Yet, it's the second question—"Why would I want to know this?"—that could well be the critical one. Young adolescents, we know, are preoccupied with the questions "Who am I, and where do I fit?" Hence, it's critical for them to be able to come to the following conclusions with some conviction, for even a few of the diverse samplings presented to them as exemplars of science: This is interesting to me. It's something I can understand. It's something I can picture myself involved in and learning more about. There is something I could see myself doing with this. I would fit in a group working on this.
I return now to social science and how it could enrich science education, by way of example.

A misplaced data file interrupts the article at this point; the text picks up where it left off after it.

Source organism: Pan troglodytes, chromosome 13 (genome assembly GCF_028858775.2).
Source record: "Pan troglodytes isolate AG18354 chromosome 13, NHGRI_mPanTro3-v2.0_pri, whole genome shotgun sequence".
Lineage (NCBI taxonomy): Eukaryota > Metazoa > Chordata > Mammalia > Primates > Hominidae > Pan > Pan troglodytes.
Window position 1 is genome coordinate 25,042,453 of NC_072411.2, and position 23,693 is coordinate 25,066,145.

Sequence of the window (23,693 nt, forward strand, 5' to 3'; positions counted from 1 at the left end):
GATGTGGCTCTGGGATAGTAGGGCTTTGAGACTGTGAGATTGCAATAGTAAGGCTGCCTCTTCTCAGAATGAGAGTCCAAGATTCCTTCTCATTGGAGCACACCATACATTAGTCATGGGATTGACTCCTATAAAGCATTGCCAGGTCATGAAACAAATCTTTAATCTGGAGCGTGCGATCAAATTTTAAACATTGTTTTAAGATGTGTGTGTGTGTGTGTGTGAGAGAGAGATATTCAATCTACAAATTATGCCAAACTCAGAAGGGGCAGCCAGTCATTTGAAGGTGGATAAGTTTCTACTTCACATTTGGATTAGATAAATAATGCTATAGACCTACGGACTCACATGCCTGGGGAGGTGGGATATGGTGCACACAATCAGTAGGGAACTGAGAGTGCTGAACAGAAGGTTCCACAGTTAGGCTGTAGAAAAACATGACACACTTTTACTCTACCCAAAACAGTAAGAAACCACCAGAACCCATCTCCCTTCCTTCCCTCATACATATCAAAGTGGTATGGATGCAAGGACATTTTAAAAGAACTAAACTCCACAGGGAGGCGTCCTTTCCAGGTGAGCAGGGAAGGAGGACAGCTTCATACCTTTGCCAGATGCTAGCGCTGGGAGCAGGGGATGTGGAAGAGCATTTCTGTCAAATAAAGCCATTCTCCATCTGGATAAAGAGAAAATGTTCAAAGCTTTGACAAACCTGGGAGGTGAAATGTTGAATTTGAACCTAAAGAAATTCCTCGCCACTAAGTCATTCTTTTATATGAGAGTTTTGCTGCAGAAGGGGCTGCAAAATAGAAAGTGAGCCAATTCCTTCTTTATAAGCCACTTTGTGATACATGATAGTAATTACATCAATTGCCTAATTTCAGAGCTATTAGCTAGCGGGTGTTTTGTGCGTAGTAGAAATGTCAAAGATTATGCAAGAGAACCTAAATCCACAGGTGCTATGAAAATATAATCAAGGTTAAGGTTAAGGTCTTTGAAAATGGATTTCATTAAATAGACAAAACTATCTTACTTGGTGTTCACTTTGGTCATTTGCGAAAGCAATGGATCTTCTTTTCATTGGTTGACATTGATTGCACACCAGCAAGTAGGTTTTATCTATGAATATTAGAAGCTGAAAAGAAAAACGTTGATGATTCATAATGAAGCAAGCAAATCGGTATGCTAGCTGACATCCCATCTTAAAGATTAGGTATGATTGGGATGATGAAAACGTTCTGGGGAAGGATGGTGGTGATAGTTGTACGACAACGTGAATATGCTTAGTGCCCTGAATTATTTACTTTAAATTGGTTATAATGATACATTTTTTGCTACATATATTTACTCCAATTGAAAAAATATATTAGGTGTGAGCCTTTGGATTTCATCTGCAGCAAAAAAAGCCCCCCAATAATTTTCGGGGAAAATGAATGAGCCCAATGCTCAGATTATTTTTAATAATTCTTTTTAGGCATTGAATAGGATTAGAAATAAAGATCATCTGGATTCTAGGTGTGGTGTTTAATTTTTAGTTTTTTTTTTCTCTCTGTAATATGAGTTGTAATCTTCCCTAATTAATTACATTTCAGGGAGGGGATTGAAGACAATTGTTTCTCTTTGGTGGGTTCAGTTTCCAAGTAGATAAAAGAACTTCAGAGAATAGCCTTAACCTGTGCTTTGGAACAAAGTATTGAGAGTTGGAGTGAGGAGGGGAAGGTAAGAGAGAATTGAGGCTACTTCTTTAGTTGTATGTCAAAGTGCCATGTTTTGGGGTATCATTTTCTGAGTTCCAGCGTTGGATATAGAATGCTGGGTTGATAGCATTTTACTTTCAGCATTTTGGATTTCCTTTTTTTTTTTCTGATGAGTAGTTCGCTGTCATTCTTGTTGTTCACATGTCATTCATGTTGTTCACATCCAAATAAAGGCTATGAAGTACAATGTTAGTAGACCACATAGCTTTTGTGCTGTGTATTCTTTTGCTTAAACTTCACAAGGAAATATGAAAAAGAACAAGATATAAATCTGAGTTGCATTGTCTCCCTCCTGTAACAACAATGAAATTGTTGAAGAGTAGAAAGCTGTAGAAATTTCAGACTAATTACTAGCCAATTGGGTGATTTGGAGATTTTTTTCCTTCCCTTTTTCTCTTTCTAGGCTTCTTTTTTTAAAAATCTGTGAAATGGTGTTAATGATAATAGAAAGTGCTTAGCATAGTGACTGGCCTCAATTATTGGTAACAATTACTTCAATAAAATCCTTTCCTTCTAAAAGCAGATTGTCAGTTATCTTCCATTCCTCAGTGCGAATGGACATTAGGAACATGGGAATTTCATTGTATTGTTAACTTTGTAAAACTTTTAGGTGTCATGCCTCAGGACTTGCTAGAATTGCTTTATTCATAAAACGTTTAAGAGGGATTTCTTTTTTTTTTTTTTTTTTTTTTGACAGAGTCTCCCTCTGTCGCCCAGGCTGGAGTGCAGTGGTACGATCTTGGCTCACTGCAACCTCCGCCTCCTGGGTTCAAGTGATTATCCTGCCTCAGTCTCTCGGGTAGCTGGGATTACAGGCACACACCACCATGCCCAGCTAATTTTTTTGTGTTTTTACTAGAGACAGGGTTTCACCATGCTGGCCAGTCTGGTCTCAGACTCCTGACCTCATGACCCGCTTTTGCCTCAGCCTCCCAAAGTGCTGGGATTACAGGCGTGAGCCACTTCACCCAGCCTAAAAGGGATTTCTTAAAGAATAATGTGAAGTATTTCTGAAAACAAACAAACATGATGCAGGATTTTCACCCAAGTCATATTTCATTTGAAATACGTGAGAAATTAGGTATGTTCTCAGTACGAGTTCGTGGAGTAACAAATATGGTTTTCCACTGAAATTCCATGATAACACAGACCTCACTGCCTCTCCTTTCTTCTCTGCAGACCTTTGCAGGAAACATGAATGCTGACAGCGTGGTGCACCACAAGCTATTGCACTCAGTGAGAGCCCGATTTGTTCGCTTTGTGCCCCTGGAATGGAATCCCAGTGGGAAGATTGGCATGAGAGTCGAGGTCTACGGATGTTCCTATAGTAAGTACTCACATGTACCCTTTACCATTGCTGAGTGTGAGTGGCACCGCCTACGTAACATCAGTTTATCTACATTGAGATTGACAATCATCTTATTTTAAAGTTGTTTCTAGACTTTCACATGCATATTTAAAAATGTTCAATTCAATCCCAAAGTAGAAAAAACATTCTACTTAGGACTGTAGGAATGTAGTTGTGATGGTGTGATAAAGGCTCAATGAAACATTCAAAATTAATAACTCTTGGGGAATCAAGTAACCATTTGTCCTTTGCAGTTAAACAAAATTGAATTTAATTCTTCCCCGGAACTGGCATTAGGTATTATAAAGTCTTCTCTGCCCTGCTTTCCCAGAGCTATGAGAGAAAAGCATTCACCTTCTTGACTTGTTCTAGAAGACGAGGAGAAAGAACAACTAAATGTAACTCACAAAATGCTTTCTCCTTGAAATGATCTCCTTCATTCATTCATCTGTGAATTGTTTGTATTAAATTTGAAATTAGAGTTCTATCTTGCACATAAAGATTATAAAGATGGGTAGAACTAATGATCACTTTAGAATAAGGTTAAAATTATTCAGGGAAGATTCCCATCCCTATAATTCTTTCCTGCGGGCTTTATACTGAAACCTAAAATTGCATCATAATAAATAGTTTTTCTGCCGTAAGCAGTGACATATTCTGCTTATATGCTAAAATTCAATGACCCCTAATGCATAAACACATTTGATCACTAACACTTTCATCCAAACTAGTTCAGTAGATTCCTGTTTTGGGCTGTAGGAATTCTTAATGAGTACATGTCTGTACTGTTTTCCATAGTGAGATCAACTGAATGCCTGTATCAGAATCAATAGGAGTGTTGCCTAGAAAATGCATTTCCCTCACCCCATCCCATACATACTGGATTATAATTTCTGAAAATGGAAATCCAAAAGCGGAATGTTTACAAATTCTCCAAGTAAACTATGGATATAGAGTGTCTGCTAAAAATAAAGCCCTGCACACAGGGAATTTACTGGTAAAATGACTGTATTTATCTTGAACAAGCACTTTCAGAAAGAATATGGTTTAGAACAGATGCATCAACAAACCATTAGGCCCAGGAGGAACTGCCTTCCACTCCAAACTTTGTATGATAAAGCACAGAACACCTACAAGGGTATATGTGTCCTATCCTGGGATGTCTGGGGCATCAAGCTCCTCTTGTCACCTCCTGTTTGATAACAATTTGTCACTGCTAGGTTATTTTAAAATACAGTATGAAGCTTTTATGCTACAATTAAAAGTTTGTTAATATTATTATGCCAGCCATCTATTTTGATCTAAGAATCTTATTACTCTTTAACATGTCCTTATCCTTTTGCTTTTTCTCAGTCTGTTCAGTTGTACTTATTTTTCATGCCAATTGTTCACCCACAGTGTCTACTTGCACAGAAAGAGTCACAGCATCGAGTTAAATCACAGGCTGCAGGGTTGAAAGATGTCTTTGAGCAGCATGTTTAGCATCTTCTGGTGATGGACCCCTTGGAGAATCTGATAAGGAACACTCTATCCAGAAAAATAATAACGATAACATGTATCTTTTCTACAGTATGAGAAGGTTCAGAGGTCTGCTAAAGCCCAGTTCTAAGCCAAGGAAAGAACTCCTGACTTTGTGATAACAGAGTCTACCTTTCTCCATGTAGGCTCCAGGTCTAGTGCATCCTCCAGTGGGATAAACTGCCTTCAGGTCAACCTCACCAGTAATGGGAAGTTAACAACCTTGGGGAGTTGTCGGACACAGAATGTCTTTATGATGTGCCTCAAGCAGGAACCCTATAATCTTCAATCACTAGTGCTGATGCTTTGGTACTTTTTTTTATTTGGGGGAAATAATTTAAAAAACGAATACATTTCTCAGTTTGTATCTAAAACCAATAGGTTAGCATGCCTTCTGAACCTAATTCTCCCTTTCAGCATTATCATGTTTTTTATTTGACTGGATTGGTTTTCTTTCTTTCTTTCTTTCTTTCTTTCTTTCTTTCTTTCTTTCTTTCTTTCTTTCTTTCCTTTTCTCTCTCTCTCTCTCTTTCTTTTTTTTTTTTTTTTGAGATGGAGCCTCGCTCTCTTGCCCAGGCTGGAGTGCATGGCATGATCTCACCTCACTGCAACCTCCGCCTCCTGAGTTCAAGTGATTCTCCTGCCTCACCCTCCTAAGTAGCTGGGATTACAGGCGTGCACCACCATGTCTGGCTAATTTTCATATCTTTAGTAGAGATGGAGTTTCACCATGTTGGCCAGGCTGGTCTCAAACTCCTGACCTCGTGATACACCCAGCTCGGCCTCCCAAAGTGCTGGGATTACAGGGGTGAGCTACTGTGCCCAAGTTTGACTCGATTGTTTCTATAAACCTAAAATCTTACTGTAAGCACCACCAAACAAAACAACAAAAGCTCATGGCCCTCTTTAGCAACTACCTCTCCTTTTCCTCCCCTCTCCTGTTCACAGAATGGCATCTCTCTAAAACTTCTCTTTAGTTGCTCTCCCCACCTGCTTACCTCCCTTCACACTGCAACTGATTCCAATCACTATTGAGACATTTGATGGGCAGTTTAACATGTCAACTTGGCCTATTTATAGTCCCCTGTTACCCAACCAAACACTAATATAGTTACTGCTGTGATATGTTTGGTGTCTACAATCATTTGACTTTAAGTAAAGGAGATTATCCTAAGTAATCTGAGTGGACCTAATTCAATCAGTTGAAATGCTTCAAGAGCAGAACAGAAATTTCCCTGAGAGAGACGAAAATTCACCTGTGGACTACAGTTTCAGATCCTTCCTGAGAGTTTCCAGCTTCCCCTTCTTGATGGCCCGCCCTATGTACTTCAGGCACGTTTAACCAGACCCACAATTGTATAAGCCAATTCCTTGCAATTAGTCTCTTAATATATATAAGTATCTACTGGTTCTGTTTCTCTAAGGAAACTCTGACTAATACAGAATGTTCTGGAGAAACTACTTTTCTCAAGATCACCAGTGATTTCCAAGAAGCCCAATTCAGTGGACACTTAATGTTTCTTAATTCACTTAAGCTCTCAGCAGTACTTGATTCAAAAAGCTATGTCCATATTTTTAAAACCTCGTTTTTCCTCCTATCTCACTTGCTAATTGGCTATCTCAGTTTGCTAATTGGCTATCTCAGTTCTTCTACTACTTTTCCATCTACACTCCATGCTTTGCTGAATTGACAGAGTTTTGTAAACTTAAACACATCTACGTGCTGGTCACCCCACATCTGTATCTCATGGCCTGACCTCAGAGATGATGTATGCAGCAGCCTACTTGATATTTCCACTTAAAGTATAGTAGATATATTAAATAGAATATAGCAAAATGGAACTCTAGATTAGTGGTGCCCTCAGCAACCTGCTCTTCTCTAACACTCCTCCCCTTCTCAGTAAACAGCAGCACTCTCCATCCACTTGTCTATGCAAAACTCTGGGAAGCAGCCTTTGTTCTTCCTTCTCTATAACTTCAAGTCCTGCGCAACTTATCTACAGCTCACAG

My collaborators and I have been devising curricula to develop middle school students' inquiry skills, which both state and national science standards emphasize as a core objective of science instruction. The topics we employ are mostly social science topics. One is teen crime. We introduce it with the information that teen crime has been on the rise in an area, and students generate and discuss possible causes. We then inform them that social scientists have been studying the matter for some time, and that data are available across the United States and some foreign countries on teen crime rates, education, family income, and population density. We present students with a simplified but authentic database of 63 cases compiled from published statistics and ask them to investigate which of the four factors reported on are predictive of teen crime rates. They use InspireData (a simple data-analysis tool that displays data in multiple formats) and prepare a report on their findings. They may also write a newspaper op-ed piece informed by their work.